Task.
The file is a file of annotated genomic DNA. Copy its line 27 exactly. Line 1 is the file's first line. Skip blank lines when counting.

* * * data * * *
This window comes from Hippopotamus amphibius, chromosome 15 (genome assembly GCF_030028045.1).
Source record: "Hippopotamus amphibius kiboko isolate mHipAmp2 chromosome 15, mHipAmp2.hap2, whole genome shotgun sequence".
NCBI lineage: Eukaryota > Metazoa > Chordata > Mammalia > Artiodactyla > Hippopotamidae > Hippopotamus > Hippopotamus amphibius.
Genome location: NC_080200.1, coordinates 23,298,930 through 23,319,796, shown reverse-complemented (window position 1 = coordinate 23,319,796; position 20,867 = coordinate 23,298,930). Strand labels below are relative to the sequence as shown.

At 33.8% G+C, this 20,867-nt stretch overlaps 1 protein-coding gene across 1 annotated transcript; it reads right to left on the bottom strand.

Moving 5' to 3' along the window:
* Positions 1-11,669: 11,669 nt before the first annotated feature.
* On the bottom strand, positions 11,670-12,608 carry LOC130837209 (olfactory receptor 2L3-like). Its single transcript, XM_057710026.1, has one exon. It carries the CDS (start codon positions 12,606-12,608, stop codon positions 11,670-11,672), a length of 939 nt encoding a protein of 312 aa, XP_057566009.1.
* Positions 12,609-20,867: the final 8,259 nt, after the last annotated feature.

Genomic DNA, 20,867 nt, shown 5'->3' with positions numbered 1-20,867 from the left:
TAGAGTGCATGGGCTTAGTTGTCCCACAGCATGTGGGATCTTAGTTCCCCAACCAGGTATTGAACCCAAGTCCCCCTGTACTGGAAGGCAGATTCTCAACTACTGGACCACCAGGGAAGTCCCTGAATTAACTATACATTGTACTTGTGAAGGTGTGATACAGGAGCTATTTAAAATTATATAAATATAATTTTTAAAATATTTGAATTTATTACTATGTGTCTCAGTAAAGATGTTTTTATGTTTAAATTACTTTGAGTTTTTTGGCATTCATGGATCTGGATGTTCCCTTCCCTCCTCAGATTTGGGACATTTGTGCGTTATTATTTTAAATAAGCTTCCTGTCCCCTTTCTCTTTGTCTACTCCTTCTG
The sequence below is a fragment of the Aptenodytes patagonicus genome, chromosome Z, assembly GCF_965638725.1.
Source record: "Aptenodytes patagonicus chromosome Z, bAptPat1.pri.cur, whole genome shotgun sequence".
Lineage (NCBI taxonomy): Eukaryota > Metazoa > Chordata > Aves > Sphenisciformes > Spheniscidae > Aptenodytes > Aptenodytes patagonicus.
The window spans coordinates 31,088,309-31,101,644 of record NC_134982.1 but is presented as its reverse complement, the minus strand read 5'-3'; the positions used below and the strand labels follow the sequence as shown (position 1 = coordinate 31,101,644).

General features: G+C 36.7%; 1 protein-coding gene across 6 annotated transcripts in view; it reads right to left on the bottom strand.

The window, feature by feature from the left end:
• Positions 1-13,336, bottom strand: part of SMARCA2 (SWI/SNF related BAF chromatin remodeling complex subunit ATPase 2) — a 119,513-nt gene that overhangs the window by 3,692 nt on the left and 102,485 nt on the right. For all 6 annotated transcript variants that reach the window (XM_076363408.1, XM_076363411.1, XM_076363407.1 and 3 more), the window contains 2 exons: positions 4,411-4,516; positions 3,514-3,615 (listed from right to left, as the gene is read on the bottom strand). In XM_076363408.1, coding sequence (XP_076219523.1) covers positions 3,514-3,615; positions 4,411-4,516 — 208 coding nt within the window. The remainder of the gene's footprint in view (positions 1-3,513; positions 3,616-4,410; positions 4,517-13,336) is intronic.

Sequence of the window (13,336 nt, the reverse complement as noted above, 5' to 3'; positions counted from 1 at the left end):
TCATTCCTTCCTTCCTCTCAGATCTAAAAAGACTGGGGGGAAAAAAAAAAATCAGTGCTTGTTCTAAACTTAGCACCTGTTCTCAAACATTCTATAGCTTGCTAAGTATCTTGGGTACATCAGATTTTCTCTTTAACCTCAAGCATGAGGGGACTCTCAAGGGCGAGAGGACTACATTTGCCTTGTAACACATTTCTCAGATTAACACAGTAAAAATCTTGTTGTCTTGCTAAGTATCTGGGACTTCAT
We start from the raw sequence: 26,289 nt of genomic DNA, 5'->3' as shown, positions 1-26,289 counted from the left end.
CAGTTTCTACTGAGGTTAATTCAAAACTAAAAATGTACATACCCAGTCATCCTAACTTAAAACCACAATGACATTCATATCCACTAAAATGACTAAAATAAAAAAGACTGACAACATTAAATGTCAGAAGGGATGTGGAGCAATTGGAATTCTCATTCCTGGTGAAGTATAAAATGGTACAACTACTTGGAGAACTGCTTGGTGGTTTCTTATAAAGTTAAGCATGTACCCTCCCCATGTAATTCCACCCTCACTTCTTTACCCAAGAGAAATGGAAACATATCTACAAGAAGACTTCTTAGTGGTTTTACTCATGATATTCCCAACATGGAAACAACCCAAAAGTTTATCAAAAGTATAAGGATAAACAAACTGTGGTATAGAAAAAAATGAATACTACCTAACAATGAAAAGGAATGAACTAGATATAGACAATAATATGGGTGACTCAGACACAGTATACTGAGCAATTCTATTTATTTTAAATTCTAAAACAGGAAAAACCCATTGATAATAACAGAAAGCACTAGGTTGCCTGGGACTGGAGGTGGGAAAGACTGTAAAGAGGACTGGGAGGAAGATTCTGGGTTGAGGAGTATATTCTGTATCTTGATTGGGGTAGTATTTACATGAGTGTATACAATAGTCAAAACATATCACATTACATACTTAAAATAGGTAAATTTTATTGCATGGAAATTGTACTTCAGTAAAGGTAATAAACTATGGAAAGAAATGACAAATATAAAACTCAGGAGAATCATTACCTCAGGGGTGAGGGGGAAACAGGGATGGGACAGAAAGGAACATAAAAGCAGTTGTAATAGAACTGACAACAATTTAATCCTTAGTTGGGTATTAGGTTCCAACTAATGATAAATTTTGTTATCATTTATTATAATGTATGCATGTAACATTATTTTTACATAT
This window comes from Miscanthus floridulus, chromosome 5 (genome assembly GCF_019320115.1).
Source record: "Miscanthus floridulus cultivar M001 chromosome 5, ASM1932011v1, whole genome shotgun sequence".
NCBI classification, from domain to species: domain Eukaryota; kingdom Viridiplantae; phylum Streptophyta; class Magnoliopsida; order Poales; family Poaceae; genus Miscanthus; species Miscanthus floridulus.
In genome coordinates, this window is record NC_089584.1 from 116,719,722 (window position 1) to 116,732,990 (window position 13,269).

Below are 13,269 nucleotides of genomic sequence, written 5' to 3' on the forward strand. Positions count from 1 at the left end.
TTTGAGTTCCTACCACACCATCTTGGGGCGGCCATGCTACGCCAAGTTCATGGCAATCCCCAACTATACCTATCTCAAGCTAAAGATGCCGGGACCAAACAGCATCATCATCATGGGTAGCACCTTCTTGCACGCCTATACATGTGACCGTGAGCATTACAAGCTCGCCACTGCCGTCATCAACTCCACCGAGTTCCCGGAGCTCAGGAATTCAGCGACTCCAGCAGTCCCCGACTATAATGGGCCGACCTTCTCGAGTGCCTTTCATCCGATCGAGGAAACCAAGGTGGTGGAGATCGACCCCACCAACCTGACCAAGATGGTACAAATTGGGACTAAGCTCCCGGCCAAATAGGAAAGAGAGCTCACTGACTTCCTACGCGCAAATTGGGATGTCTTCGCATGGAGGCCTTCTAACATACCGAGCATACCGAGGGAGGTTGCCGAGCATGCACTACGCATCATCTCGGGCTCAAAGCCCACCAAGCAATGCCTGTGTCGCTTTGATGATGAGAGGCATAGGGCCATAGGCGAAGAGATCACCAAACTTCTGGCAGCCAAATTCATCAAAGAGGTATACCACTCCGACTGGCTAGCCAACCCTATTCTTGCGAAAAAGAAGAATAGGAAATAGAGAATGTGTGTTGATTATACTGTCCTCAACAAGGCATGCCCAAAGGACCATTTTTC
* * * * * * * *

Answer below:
Below are 13,269 nucleotides of genomic sequence, written 5' to 3' on the forward strand. Positions count from 1 at the left end.